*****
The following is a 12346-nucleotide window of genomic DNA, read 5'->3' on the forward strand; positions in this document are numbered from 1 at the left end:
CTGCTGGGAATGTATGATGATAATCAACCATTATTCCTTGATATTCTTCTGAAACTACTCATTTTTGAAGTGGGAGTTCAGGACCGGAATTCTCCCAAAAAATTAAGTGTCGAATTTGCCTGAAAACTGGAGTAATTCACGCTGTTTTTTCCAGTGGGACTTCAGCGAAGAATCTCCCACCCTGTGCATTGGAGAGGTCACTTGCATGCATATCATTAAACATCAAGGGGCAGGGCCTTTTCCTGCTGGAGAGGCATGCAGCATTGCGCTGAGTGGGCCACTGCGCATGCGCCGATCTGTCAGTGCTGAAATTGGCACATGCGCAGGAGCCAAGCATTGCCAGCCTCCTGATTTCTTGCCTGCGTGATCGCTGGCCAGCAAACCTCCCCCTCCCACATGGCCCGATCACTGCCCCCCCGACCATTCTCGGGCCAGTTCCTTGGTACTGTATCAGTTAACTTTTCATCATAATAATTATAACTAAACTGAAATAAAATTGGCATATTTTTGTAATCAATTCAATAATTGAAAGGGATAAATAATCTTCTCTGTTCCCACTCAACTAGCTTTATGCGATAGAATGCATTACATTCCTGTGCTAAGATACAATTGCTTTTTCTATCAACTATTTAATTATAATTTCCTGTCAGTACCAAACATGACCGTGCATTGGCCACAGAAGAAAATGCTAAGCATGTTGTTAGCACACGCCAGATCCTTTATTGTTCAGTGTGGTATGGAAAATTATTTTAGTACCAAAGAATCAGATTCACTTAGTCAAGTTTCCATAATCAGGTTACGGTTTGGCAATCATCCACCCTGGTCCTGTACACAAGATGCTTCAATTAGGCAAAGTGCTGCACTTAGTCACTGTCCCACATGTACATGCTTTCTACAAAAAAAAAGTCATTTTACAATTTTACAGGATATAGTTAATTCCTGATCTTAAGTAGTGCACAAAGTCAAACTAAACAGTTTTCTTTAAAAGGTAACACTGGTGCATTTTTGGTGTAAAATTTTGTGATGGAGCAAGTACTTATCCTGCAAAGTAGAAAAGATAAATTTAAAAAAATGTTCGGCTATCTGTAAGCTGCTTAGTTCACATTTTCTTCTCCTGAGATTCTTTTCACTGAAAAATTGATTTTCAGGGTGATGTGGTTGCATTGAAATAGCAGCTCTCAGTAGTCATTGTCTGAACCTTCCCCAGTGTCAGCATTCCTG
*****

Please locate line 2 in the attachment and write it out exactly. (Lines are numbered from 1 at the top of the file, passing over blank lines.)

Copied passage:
CTGCTGGGAATGTATGATGATAATCAACCATTATTCCTTGATATTCTTCTGAAACTACTCATTTTTGAAGTGGGAGTTCAGGACCGGAATTCTCCCAAAAAATTAAGTGTCGAATTTGCCTGAAAACTGGAGTAATTCACGCTGTTTTTTCCAGTGGGACTTCAGCGAAGAATCTCCCACCCTGTGCATTGGAGAGGTCACTTGCATGCATATCATTAAACATCAAGGGGCAGGGCCTTTTCCTGCTGGAGAGGCATGCAGCATTGCGCTGAGTGGGCCACTGCGCATGCGCCGATCTGTCAGTGCTGAAATTGGCACATGCGCAGGAGCCAAGCATTGCCAGCCTCCTGATTTCTTGCCTGCGTGATCGCTGGCCAGCAAACCTCCCCCTCCCACATGGCCCGATCACTGCCCCCCCGACCATTCTCGGGCCAGTTCCTTGGTACTGTATCAGTTAACTTTTCATCATAATAATTATAACTAAACTGAAATAAAATTGGCATATTTTTGTAATCAATTCAATAATTGAAAGGGATAAATAATCTTCTCTGTTCCCACTCAACTAGCTTTATGCGATAGAATGCATTACATTCCTGTGCTAAGATACAATTGCTTTTTCTATCAACTATTTAATTATAATTTCCTGTCAGTACCAAACATGACCGTGCATTGGCCACAGAAGAAAATGCTAAGCATGTTGTTAGCACACGCCAGATCCTTTATTGTTCAGTGTGGTATGGAAAATTATTTTAGTACCAAAGAATCAGATTCACTTAGTCAAGTTTCCATAATCAGGTTACGGTTTGGCAATCATCCACCCTGGTCCTGTACACAAGATGCTTCAATTAGGCAAAGTGCTGCACTTAGTCACTGTCCCACATGTACATGCTTTCTACAAAAAAAAAGTCATTTTACAATTTTACAGGATATAGTTAATTCCTGATCTTAAGTAGTGCACAAAGTCAAACTAAACAGTTTTCTTTAAAAGGTAACACTGGTGCATTTTTGGTGTAAAATTTTGTGATGGAGCAAGTACTTATCCTGCAAAGTAGAAAAGATAAATTTAAAAAAATGTTCGGCTATCTGTAAGCTGCTTAGTTCACATTTTCTTCTCCTGAGATTCTTTTCACTGAAAAATTGATTTTCAGGGTGATGTGGTTGCATTGAAATAGCAGCTCTCAGTAGTCATTGTCTGAACCTTCCCCAGTGTCAGCATTCCTG